Missouri Employee Not Entitled to Injunctive Relief Against Private Employer’s COVID-19 Vaccine Mandate

Brian Weinstock

By Brian Weinstock

vaccine mandateRecently, Clifton Reese, an employee of Tyson Foods, requested a Temporary Restraining Order and/or Preliminary Injunction against his employer regarding its COVID-19 vaccine mandate in Reese v. Tyson Foods, Inc.

On August 3, 2021, Tyson Foods announced a vaccine mandate which required all employees nationwide to be fully vaccinated by specified dates. Moreover, the policy requested that employees seeking religious or medical accommodations contact human resources “immediately” to allow Tyson time to consider each employee’s request to meet company deadlines. Despite the notification to contact human resources immediately, Reese waited a month before contacting human resources seeking a religious exemption.

In response to his request, Tyson offered Reese an accommodation of an unpaid leave of absence, which he rejected. Tyson then confirmed Reese’s request for a religious exemption from the company vaccine mandate had been granted, the status of the accommodation was subject to change, and if the accommodation was an unpaid leave of absence that was not job-protected, “it may be necessary to fill your position.” Tyson also explained that if providing the accommodation was an undue hardship to the company, the accommodation could be revoked, and Reese would have to either comply with the mandate or be subject to termination.

In response to Tyson’s confirmation of the accommodation, Reese filed a complaint with the Missouri Commission of Human Rights. Reese hired an attorney and sent a demand letter to Tyson demanding that Tyson continue Reese’s employment “with the already existing COVID-19 restrictions in place,” and that he receive his full bonus, salary, and benefits. Tyson said they would review the demand.

Reese then sued Tyson, asserting claims of public policy violation, assault, breach of contract, invasion of privacy, violation of the Missouri Human Rights Act (MHRA), and requested a preliminary injunction. To obtain a preliminary injunction, Reese had to prove irreparable harm. According to U.S. District Court Judge Roseann Ketchmark, “Courts recently have consistently rejected claims that vaccine policies like Defendant’s cause irreparable nonmonetary harms.” Therefore, the Court determined Reese failed to establish the irreparable harm element required for injunctive relief.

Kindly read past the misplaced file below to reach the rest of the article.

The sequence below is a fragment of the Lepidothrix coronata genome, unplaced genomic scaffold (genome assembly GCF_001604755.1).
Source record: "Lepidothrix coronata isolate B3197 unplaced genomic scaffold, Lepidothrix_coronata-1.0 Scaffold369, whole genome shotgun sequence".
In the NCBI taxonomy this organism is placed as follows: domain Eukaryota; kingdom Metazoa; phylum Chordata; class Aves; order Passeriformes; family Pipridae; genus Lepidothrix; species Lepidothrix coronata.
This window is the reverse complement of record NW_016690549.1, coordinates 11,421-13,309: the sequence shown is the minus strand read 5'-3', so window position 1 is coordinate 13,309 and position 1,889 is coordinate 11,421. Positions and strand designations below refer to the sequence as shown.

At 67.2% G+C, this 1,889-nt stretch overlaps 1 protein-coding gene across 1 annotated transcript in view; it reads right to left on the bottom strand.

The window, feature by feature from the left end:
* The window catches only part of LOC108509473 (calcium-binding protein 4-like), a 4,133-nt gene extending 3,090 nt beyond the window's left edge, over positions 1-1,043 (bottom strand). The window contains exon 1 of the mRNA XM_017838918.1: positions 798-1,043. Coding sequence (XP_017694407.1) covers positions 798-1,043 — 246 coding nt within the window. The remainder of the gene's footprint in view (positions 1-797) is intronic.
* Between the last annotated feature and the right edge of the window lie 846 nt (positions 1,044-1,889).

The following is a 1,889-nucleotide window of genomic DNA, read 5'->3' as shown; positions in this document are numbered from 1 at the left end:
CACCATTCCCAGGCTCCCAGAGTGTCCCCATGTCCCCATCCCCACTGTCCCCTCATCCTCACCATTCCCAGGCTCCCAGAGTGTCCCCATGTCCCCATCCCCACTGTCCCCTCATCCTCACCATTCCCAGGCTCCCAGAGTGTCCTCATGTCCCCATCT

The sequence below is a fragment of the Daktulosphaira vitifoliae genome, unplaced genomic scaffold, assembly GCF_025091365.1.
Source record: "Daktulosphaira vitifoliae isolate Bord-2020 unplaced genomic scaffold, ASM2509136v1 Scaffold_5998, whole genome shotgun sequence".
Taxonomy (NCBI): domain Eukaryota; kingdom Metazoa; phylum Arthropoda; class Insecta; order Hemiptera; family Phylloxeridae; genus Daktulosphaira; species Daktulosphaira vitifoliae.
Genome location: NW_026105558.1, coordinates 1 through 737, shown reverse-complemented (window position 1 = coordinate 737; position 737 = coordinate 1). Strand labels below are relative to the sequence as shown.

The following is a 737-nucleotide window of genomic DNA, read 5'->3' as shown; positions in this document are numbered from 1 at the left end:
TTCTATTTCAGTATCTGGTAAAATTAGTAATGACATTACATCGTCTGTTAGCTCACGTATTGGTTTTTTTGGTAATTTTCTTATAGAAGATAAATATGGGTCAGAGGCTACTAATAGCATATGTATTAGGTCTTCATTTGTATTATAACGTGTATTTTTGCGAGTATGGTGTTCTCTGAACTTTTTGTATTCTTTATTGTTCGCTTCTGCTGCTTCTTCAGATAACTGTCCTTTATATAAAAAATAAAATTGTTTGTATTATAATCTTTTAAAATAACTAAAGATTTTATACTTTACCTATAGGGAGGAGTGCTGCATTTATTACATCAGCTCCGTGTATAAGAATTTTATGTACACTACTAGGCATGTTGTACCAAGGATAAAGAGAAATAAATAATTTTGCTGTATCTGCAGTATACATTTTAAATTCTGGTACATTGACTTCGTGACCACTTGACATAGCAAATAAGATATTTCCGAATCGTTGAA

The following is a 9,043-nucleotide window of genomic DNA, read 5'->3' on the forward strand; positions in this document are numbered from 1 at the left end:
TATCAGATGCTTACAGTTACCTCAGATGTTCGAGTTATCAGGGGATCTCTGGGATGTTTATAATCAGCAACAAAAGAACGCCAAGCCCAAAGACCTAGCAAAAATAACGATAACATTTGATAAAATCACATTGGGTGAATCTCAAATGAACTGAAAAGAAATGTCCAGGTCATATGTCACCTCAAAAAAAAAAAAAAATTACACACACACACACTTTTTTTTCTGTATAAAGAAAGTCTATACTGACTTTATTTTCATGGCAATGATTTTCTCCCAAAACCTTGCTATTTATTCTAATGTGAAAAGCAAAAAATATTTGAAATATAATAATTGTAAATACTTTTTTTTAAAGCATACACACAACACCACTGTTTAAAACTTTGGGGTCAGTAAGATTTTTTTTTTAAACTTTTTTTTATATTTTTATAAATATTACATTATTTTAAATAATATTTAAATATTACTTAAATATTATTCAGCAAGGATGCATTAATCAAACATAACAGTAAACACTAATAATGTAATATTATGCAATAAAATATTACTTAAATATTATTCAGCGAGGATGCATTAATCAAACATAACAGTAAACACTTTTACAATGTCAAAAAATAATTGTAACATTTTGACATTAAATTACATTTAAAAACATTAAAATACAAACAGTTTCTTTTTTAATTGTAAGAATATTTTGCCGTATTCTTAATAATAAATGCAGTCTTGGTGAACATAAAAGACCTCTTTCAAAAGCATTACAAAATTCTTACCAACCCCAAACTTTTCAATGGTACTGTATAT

In addition, Tyson also prevailed on the balance between harms issue to deny an injunction.  Tyson asserted and the Court agreed the harm from a preliminary injunction would cause harm to the health and safety of the employee’s coworkers, their families and communities, and the company, which outweighed the Reese’s alleged harm, since it would require Tyson “to fundamentally alter its strategy for addressing the health risks posed to its employees and customers by the COVID-19 pandemic.”

The Court then determined Reese’s claim of a violation of public policy was not likely to succeed on the merits because no Missouri or federal cause of action exists for a violation of public policy.

Further, the Court found that Reese’s claims for assault, breach of contract, and invasion of privacy were preempted, superseded, and displaced by the Missouri Human Rights Act (MHRA).

Of interest on the public interest claim, the Court determined the public interest favors private actions such as Tyson’s COVID-19 vaccination policy because it “advances the goal of protecting the health and safety of its employees and others with whom they interact.”

Reese’s claims were denied.

If you have any questions regarding a mandatory COVID-19 vaccination policy, contact one of our employment law attorneys.

Posted by Attorney Brian S. Weinstock. Weinstock concentrates on real estate and corporate transactional law, workers’ compensation, insurance defense, and other civil and commercial litigation. For businesses, he provides financial and legal analysis as well as operational strategies and ideas to manage risk.

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